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New Alice In Chains Album Becomes 'Ode To Home'

"Rainier Fog" is the band's first album in five years


Alice in Chains has a new album out Friday called Rainier Fog. The band got its start in Seattle back in the late 1980s and rose to fame as part of the grunge movement.



The group stopped recording about 12 years later when Layne Staley’s drug use became out of control. He was the lead singer at the time and died in 2002.


Three years later, the band re-grouped with a new co-lead singer, William DuVall. Rainier Fog is the group’s first album in five years, and parts of it were recorded in Seattle. It's been two decades since the band has been in the city to record.


Drummer Sean Kinney sat down with KNKX Morning Edition producer Ariel Van Cleave to talk about his comfort level with his “rock star” role and how it felt being back in a Seattle studio with the band.

Interview highlights

'Seattle has the best vibe': "Everybody was a little more relaxed, and I think it kind of helped in some ways. Last time we were in that studio was the last time all the members were in the studio and made a record and Layne was still here."

How to be a rock star: "I wish I could get a little drunk on my 'awesome sauce,' you know? Just take a little pull on it when people say, 'You're awesome. I can't believe I'm meeting you.' But I don't know. I always just feel like kind of a jerk. It doesn't fill me up. It makes me wanna feel like I wanna apologize. I don't know why. It doesn't fuel me. It fuels some people and I'm slightly envious of that and I'm humbled by it."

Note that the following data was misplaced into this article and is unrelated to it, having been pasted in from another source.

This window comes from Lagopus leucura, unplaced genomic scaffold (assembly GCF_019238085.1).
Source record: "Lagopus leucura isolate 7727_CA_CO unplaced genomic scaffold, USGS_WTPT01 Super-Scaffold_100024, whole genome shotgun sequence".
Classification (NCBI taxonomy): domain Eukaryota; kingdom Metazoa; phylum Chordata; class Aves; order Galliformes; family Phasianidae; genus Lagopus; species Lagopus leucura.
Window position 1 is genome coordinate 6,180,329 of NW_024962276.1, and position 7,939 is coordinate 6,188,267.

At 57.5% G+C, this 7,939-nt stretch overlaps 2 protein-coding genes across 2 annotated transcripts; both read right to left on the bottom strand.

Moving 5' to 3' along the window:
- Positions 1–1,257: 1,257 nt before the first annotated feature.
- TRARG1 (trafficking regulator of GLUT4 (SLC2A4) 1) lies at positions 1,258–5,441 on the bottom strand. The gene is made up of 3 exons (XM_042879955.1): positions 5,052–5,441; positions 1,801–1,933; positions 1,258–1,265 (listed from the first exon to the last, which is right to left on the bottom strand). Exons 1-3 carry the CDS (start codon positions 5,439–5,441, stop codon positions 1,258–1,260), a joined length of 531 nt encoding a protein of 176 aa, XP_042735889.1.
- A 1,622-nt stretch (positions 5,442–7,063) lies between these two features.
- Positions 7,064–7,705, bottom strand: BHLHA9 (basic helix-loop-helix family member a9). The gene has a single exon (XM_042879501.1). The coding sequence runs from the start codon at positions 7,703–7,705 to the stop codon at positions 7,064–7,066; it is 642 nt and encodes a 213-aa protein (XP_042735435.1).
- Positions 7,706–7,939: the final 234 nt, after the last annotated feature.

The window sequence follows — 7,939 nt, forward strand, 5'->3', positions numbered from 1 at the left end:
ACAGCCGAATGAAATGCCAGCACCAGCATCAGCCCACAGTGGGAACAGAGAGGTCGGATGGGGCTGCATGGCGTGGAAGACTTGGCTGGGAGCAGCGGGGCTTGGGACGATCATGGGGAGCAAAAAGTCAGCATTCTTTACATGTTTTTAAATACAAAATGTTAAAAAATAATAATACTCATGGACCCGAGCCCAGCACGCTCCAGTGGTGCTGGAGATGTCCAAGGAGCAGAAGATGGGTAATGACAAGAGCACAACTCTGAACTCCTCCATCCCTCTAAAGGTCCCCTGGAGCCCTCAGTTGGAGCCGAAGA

The changing landscape of Seattle venues: "There's always live music, but it's not the same thing. There's other things to do. You can watch it online. You can do all these things, so people aren't going out as much, I don't think. I have a hand at the Crocodile. We tried to keep that going because those size places are where 99.9 percent of the musical acts on the planet survive. That's where music's really happening. That's where you saw somebody before they were huge. That's where you saw somebody coming up. That's where you saw somebody that is popular. There's not a lot of people that can fill the 'enormo dome.'"

The band is also hosting a pop-up exhibit at The Crocodile on Aug. 23 and 24

Ariel first entered a public radio newsroom in 2004 while in school at Bradley University in Peoria, Illinois. It was love at first sight. After graduating from Bradley, she went on to earn a Master's degree in Public Affairs Reporting from the University of Illinois at Springfield. Ariel has lived in Indiana, Ohio and Alaska reporting on everything from salmon spawning to policy issues concerning education. She's been a host, a manager and now rides shotgun with Kirsten Kendrick as the Morning Edition producer at KNKX.